The SEC gaining Texas and Oklahoma a year early only makes it stronger

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Jerrin Thompson of the Texas Longhorns takes the field during the Valero Alamo Bowl against the Washington Huskies.

Jerrin Thompson of the Texas Longhorns takes the field during the Valero Alamo Bowl against the Washington Huskies.
Image: Getty Images

The 14-team Southeastern Conference has one more year on the open circuit. The baker’s dozen plus one number of full-time members lasted 12 years, when Texas A&M and Missouri departed the Big 12 for the SEC. Old habits are hard to break and instead of poaching schools that already felt like outsiders in their own conference, SEC Commissioner Greg Sankey oversaw the inclusion of the Big 12’s two strongest brands, Texas and Oklahoma, to bring his league to 16 teams starting in 2024.

That’s right, instead of waiting four years like originally agreed upon two summers ago, the Sooners and Longhorns will come to the SEC next year. That’s so quick, but really, who expected them to stay in a league with secondary firepower? These moves are all about football and look at the national championship game for proof if you doubt how much further ahead of the Big 12 the SEC currently is. And that distance is likely only to grow. Nothing says the long-term health of a conference in its biggest sport to have four additions and none come from other Power Five Conferences. Do you know how badly you must want out of a conference to forego $50 million each? With the SEC’s expected yearly payouts to schools expected to raise to close to $70 million with its new television deal, that price tag is oddly chump change to those schools and a necessary expense.

A 16-team FBS conference is uncharted territory, especially with the likely national champion among them. Imagine if they’re able to secure Clemson and Florida State in the coming years. The SEC could separate and start its own playoff. How the conference will be split into divisions, how many conference games each team will play, and what guaranteed matchups we’ll see every year are still unknown. Let’s be real, there’s no interaction of the future SEC where the Iron Bowl and Red River Showdown don’t take place annually. When the addition of Texas and Oklahoma was originally reported, directly in the middle of SEC Media Days, where it went from bullshit rumor dismissed by Texas A&M athletic director Ross Bjork, to accepted fact later that night, speculation ran rampant as to how the conference would reshuffle. Whether it’s four pods of four, adding Oklahoma and Texas individually to the SEC East and West, or a complete reimagining of the two-eight team divisions, each has its pros and cons to how the future best conference in football, and most sports, is shaped.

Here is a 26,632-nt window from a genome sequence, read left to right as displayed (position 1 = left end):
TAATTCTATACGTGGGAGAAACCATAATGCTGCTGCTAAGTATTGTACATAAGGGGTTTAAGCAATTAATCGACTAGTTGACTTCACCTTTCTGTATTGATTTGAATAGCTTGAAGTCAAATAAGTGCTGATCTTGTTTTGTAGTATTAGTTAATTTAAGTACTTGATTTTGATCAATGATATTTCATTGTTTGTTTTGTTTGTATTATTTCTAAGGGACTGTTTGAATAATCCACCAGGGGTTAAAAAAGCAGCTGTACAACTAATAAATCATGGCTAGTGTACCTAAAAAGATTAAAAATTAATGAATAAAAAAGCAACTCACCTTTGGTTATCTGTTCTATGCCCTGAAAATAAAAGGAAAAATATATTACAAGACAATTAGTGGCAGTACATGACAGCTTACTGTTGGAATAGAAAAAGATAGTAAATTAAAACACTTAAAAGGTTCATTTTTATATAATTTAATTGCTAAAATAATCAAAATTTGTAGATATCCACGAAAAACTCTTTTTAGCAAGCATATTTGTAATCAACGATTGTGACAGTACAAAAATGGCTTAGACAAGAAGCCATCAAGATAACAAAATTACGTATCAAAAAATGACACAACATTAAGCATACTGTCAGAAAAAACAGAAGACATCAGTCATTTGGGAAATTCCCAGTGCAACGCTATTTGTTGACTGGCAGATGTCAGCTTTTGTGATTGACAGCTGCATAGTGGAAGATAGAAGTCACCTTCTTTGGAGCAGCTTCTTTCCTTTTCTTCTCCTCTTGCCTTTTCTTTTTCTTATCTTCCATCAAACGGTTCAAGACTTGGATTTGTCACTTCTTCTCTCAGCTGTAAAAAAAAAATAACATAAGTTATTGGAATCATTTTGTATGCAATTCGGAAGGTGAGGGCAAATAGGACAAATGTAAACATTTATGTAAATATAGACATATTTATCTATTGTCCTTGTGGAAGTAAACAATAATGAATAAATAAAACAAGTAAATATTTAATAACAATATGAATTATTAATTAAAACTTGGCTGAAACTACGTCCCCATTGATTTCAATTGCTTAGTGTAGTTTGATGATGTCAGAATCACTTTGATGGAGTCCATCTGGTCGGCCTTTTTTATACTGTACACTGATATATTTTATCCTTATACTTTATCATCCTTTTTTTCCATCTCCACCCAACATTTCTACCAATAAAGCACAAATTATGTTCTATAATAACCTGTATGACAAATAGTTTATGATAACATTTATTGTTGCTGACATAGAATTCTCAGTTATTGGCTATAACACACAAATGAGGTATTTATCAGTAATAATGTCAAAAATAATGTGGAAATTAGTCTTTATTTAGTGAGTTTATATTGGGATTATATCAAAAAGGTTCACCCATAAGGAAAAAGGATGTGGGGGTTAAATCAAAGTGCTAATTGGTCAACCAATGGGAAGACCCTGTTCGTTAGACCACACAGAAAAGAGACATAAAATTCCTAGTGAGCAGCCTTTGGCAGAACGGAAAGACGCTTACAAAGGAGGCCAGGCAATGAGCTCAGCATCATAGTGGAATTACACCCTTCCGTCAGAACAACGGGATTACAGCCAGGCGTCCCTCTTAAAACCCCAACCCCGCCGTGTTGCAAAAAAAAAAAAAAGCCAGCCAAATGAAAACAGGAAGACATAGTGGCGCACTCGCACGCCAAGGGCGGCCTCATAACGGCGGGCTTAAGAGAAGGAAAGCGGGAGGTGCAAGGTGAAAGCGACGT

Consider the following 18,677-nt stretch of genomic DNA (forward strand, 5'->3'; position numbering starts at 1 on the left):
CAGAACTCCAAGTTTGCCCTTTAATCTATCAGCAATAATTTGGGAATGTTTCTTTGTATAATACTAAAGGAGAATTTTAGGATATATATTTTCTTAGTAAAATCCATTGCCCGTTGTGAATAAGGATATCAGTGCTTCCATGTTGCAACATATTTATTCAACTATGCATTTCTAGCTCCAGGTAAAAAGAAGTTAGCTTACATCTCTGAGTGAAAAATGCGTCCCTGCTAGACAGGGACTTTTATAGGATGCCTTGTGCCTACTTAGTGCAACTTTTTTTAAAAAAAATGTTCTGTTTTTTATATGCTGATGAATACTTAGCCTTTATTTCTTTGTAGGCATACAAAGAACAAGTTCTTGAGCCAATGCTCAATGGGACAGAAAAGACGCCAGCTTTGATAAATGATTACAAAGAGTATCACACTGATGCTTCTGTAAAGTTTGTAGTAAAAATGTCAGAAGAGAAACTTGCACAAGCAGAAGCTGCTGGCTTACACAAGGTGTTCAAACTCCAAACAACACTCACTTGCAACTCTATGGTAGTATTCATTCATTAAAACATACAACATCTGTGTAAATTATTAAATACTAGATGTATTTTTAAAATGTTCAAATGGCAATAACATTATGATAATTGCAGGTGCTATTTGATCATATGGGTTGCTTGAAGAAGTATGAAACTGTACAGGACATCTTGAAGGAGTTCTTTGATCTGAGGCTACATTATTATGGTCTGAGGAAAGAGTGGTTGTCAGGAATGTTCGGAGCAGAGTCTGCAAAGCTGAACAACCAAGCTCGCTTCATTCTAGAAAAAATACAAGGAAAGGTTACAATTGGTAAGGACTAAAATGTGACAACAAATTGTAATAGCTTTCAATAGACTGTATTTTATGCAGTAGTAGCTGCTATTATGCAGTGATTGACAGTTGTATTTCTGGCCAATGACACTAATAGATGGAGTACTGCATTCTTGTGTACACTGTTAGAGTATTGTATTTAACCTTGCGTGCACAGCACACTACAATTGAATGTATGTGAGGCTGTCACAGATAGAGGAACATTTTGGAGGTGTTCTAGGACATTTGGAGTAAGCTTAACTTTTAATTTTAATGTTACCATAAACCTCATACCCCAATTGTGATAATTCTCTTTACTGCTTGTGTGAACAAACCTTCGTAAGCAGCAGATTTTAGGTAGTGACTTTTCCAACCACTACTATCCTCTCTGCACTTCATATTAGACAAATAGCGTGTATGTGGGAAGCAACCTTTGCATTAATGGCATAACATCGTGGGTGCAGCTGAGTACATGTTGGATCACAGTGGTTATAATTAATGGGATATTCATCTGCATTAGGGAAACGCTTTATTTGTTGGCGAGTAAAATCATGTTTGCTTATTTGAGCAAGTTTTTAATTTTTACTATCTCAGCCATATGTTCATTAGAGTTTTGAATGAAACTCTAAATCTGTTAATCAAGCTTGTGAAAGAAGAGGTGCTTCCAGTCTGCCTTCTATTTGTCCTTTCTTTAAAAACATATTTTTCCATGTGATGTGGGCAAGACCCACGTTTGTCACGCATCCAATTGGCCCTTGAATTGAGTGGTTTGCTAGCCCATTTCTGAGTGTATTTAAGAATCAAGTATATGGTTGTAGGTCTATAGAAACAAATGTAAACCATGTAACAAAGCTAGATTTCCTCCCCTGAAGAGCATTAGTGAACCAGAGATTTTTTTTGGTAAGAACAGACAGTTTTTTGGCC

Geography be damned in new look conferences

The power shift that comes along with Texas and Oklahoma moving to the SEC, alongside USC and UCLA moving to the Big Ten, gives a clear top two in the Power Five Conference system. Geography is about to be damned in college athletics. The Big 12’s addition of West Virginia signaled that a decade ago, but that’s going to look tame compared to a midweek volleyball trip from Los Angeles to New Brunswick, New Jersey. The closest trip for UCLA and USC, beyond each other, would be to Lincoln, Nebraska. I guess lots of airline miles will be used by someone in those athletic departments.

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Oklahoma and Texas switching conferences one year earlier don’t seem like it should change a bunch in college athletics by having different affiliations for 12 months. That thinking would be wrong. For example, the SEC would claim any championship the duo wins. Jocelyn Alo would’ve been hitting home runs at the Women’s College World Series for an SEC school, not one from the Big 12. That thrilling September Alabama-Texas football game would’ve had added drama because it would’ve been a conference matchup. And while Texas and Oklahoma didn’t come close to winning a conference championship this season, which doesn’t bode well for winning one in a better, deeper league, Big 12 sports without games in Austin and Norman will be odd in a way Columbia, Missouri and College Station, Texas don’t compare. Losing those brands was tough, but not irreplaceable. The departure of Oklahoma and Texas will either be the beginning of the end of the Big 12, or a huge blessing in disguise. We just get to watch the first part of whatever that journey is 365 days sooner. And I’m willing to bet the Sooners and Longhorns won’t be the last to jump ship. 

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